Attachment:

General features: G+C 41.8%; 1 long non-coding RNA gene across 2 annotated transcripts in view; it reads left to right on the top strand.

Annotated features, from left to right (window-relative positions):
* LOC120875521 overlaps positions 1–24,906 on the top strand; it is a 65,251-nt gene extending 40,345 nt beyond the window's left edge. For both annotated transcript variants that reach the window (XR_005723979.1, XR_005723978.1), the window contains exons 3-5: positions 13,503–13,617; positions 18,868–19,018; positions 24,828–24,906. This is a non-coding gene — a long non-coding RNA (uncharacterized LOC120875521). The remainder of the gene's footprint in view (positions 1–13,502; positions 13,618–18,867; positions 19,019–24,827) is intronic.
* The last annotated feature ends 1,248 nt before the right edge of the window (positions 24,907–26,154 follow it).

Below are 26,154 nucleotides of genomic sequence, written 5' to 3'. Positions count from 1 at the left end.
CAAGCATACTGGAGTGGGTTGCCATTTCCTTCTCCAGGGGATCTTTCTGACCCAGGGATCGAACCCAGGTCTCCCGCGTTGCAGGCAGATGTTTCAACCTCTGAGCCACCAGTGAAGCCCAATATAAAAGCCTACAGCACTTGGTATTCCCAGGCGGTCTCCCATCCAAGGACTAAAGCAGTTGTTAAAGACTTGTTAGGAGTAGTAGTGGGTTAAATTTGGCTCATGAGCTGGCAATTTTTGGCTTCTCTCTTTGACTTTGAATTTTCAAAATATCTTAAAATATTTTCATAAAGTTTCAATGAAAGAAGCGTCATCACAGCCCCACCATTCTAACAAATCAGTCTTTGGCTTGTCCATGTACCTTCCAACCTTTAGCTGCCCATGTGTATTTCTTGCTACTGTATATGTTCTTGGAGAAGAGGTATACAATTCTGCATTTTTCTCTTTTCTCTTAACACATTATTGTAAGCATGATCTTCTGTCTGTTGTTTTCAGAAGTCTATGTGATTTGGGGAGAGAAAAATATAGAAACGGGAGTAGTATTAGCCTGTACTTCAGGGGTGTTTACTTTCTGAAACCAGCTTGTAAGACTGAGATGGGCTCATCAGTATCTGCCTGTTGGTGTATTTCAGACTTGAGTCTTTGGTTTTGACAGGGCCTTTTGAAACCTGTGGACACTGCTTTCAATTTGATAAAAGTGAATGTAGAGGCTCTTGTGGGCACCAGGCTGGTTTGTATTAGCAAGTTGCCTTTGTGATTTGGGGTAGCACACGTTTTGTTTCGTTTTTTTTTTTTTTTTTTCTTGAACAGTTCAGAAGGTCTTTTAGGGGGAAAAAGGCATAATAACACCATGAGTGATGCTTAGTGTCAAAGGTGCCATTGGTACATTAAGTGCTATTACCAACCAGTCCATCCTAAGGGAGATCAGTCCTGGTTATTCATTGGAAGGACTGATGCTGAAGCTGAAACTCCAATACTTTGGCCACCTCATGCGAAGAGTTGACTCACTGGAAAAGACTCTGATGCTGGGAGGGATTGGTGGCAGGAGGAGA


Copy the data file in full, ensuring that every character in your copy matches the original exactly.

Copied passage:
General features: G+C 41.8%; 1 long non-coding RNA gene across 2 annotated transcripts in view; it reads left to right on the top strand.

Annotated features, from left to right (window-relative positions):
* LOC120875521 overlaps positions 1–24,906 on the top strand; it is a 65,251-nt gene extending 40,345 nt beyond the window's left edge. For both annotated transcript variants that reach the window (XR_005723979.1, XR_005723978.1), the window contains exons 3-5: positions 13,503–13,617; positions 18,868–19,018; positions 24,828–24,906. This is a non-coding gene — a long non-coding RNA (uncharacterized LOC120875521). The remainder of the gene's footprint in view (positions 1–13,502; positions 13,618–18,867; positions 19,019–24,827) is intronic.
* The last annotated feature ends 1,248 nt before the right edge of the window (positions 24,907–26,154 follow it).

Below are 26,154 nucleotides of genomic sequence, written 5' to 3'. Positions count from 1 at the left end.
CAAGCATACTGGAGTGGGTTGCCATTTCCTTCTCCAGGGGATCTTTCTGACCCAGGGATCGAACCCAGGTCTCCCGCGTTGCAGGCAGATGTTTCAACCTCTGAGCCACCAGTGAAGCCCAATATAAAAGCCTACAGCACTTGGTATTCCCAGGCGGTCTCCCATCCAAGGACTAAAGCAGTTGTTAAAGACTTGTTAGGAGTAGTAGTGGGTTAAATTTGGCTCATGAGCTGGCAATTTTTGGCTTCTCTCTTTGACTTTGAATTTTCAAAATATCTTAAAATATTTTCATAAAGTTTCAATGAAAGAAGCGTCATCACAGCCCCACCATTCTAACAAATCAGTCTTTGGCTTGTCCATGTACCTTCCAACCTTTAGCTGCCCATGTGTATTTCTTGCTACTGTATATGTTCTTGGAGAAGAGGTATACAATTCTGCATTTTTCTCTTTTCTCTTAACACATTATTGTAAGCATGATCTTCTGTCTGTTGTTTTCAGAAGTCTATGTGATTTGGGGAGAGAAAAATATAGAAACGGGAGTAGTATTAGCCTGTACTTCAGGGGTGTTTACTTTCTGAAACCAGCTTGTAAGACTGAGATGGGCTCATCAGTATCTGCCTGTTGGTGTATTTCAGACTTGAGTCTTTGGTTTTGACAGGGCCTTTTGAAACCTGTGGACACTGCTTTCAATTTGATAAAAGTGAATGTAGAGGCTCTTGTGGGCACCAGGCTGGTTTGTATTAGCAAGTTGCCTTTGTGATTTGGGGTAGCACACGTTTTGTTTCGTTTTTTTTTTTTTTTTTTCTTGAACAGTTCAGAAGGTCTTTTAGGGGGAAAAAGGCATAATAACACCATGAGTGATGCTTAGTGTCAAAGGTGCCATTGGTACATTAAGTGCTATTACCAACCAGTCCATCCTAAGGGAGATCAGTCCTGGTTATTCATTGGAAGGACTGATGCTGAAGCTGAAACTCCAATACTTTGGCCACCTCATGCGAAGAGTTGACTCACTGGAAAAGACTCTGATGCTGGGAGGGATTGGTGGCAGGAGGAGA